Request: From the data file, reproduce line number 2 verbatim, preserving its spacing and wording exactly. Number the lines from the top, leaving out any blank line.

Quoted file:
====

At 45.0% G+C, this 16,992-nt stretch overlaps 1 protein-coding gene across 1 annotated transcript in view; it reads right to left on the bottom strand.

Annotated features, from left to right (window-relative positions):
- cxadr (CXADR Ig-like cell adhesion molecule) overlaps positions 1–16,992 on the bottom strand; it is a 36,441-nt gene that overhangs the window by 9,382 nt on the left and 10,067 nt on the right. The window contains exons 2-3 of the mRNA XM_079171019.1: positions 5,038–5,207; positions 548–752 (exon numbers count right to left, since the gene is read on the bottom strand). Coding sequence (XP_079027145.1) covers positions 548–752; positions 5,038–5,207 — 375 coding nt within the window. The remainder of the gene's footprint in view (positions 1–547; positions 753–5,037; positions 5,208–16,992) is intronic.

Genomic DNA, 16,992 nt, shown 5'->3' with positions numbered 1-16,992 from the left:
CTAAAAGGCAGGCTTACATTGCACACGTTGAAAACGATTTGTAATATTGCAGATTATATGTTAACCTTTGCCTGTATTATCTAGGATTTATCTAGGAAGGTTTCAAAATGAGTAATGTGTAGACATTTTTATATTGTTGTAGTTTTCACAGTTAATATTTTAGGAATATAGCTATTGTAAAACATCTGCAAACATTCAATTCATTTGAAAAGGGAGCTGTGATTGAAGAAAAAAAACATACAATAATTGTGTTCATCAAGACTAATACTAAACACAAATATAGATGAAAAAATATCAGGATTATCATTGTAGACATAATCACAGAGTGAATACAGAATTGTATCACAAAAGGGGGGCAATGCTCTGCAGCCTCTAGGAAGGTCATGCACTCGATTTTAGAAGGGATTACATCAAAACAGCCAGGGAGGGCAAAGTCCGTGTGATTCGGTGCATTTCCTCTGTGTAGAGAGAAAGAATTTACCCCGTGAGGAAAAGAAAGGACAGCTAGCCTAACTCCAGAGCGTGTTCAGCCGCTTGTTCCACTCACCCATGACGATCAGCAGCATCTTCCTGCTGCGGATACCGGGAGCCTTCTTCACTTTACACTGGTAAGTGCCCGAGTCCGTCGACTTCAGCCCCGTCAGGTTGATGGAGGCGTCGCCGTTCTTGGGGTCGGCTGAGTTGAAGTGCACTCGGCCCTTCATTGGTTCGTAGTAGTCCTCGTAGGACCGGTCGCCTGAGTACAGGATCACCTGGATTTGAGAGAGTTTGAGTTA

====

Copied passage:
Annotated features, from left to right (window-relative positions):